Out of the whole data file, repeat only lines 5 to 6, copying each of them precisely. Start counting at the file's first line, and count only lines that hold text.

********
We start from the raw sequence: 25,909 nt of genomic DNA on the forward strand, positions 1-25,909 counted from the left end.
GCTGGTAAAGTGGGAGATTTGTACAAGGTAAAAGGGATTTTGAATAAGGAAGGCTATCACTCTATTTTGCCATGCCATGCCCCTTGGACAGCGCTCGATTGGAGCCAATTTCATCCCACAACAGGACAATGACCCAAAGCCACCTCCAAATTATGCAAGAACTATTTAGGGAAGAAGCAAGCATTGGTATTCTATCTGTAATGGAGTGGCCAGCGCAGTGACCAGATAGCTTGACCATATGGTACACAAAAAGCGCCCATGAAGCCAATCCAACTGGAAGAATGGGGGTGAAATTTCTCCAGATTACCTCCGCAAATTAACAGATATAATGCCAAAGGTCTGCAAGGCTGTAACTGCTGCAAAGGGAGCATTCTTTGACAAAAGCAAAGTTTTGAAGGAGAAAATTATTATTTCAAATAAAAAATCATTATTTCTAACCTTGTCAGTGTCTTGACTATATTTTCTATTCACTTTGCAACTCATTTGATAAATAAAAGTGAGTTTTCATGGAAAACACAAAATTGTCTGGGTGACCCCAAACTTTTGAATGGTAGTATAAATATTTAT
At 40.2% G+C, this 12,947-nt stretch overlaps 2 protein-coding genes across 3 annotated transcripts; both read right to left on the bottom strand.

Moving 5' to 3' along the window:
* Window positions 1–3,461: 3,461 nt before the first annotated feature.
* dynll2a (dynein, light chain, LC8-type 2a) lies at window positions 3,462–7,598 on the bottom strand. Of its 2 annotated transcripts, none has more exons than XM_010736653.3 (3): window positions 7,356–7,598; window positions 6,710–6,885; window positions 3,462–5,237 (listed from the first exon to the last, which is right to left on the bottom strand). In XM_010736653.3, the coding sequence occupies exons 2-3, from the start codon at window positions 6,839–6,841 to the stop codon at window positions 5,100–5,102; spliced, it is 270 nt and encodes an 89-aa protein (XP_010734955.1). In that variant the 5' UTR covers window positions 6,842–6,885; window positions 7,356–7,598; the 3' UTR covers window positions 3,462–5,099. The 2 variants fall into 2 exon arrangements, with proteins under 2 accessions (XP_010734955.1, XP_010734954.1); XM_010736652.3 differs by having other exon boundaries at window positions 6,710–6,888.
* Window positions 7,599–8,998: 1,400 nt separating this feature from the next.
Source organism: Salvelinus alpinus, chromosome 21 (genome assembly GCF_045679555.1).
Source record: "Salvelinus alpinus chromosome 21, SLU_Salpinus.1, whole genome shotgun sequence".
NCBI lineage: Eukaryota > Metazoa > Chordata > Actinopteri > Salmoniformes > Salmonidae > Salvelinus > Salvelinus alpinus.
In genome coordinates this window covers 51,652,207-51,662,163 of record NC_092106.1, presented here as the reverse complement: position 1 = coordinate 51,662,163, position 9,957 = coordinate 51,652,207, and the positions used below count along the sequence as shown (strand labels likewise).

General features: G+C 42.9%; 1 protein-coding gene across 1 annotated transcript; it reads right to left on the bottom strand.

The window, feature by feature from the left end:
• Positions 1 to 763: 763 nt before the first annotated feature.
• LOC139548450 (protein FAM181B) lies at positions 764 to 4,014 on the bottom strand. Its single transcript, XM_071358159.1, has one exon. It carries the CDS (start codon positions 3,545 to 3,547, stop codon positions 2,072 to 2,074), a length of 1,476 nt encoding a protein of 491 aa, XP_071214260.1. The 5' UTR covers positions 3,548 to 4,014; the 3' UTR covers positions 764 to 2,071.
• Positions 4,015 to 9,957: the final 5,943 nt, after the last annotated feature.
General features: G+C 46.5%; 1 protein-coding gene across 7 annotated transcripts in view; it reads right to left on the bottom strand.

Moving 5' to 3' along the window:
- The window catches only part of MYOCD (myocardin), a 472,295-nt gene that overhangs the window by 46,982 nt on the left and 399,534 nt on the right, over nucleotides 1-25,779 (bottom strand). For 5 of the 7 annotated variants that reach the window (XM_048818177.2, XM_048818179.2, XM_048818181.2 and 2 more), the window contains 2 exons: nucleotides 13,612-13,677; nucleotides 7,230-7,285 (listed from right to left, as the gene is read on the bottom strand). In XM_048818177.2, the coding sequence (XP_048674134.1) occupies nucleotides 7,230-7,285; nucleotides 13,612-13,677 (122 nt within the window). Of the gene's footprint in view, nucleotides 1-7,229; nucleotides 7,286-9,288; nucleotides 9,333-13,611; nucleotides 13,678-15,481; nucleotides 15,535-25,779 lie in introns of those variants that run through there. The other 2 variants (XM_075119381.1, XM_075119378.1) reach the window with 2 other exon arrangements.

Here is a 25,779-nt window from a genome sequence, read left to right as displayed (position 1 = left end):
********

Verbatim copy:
* Window positions 1–3,461: 3,461 nt before the first annotated feature.
* dynll2a (dynein, light chain, LC8-type 2a) lies at window positions 3,462–7,598 on the bottom strand. Of its 2 annotated transcripts, none has more exons than XM_010736653.3 (3): window positions 7,356–7,598; window positions 6,710–6,885; window positions 3,462–5,237 (listed from the first exon to the last, which is right to left on the bottom strand). In XM_010736653.3, the coding sequence occupies exons 2-3, from the start codon at window positions 6,839–6,841 to the stop codon at window positions 5,100–5,102; spliced, it is 270 nt and encodes an 89-aa protein (XP_010734955.1). In that variant the 5' UTR covers window positions 6,842–6,885; window positions 7,356–7,598; the 3' UTR covers window positions 3,462–5,099. The 2 variants fall into 2 exon arrangements, with proteins under 2 accessions (XP_010734955.1, XP_010734954.1); XM_010736652.3 differs by having other exon boundaries at window positions 6,710–6,888.